Slieve Donard Summit Hike
Distance: 5.90 miles
Terrain: Slippery/Mixed Surface/Steep
Time: 4-5 hours
The hikes of all hikes – you cannot visit the Mournes without scaling the tallest mountain in Northern Ireland!
The terrain is rough and slippery in sections, but the hike is untechnical and achievable for anybody of moderate fitness. Make sure to dress suitably, check the weather forecast before setting off, and pack refreshments for along the way.
AllTrail provides an amazing, detailed route description which I’ll link here.
Slieve Binnian Summit Hike
Distance: 6.1 miles
Terrain: Very Steep/Unclear Paths/Slippery
Time: 3-5 hours
Slieve Binnian is tough – mentally and physically.
The mountain may not be the tallest of the Mournes, but it is a tough nut to crack. The trail starts deceptively gentle on a wide, stone path. However, as soon as the trail turns left onto the mountain track, you can expect steadily increasing steepness.
Near the summit, you will need to use your hands to climb and watch every step you take. The trail is unmarked and slippery, so you must check the conditions before setting off.
Of course, the summit view makes it all worthwhile. You overlook Silent Valley and can sometimes see Dublin’s Wicklow Mountains on clear days. A sunrise or sunset hike is ambitious but also highly recommendable if you hike prepared.
Silent Valley Heritage Trail
Distance: 1.75 miles
Time: 1 hour
The Silent Valley Heritage Trail is my favourite trail in the Silent Valley Mountain Park.
The circular route passes the reservoir, dam, Interpretive Centre, Mourne Hand statue, and a memorial to those who died constructing the reservoir. As the trail name suggests, the route is a great way to experience both the heritage and stunning nature of the Mournes.
You can find a route description and map on the Northern Ireland Water website.
Mourne Wall Challenge
Distance: 22 miles
Terrain: Steep/Mixed Surfaces/Muddy
Time: 24 hours
The Mourne Wall Challenge is Northern Ireland’s most revered fitness challenge. Like the Three Peaks, one of Yorkshire’s best walks, the Mourne Wall must be completed within 24 hours.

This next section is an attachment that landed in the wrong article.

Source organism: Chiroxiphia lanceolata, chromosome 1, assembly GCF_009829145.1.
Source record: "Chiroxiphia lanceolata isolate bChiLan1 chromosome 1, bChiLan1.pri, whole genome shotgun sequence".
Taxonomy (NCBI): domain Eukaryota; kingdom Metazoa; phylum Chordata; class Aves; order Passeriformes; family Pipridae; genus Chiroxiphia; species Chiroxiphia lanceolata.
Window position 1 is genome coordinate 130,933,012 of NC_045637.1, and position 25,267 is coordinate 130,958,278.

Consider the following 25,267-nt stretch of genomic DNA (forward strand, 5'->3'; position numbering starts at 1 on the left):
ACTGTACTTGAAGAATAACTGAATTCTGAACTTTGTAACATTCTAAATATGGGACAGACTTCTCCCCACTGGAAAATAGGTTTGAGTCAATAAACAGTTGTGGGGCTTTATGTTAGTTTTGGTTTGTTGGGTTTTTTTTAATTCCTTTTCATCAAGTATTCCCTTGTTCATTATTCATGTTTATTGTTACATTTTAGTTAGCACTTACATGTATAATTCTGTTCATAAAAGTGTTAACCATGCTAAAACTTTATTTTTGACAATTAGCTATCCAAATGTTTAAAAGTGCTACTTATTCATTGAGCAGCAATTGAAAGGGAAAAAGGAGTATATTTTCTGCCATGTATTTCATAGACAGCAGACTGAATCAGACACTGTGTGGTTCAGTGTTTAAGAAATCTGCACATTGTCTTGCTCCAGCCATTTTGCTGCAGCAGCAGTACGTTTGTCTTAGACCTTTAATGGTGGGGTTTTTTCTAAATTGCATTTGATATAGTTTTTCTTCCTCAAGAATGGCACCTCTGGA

The circular route follows the length of the Mourne Wall, scaling fifteen mountains en route. Expect lots of ascents and descents, which demand a high level of cardiovascular fitness and mental grit.
If you are up for the challenge, good on you! Remember to check the weather, dress suitably, and pack portable chargers so that you always have a phone to call for help if needed. There are limited facilities along the route, so pack all the refreshments you need.
Are the Mourne Mountains worth visiting?
Yes! The Mourne Mountains are the highest in Northern Ireland and are well worth visiting.
How many mountains are in the Mournes?
There are 12 mountains in the Mournes AONB.
How high are the Mourne Mountains?
The Mourne Mountains are all over 600m, although Slieve Donard is the tallest in Northern Ireland at 853m.
Is there gold in the Mourne Mountains?
Yes, scientists have linked the Mourne Mountains to a higher density of gold.
How were the Mourne Mountains formed?
The Mournes formed volcanically approximately 50 million years ago. They were formed when a massive block of shale rock sunk into the Earth’s (then molten) crust. As the shale sunk, granite rushed over it and eventually cooled. The mountains were then eroded during the Ice Ages and weathered over millions of years into the form we see today.
The Mourne Mountains are one of the best places to visit in Northern Ireland.
The mountains are only an hour’s drive from Belfast and can easily be added to your Belfast itinerary to balance out your city break. There is enough to keep you entertained for a weekend or three weeks – so let your availability dictate your stay.
Visited the Mourne Mountains before? Drop any suggestions or recommendations in the comments below.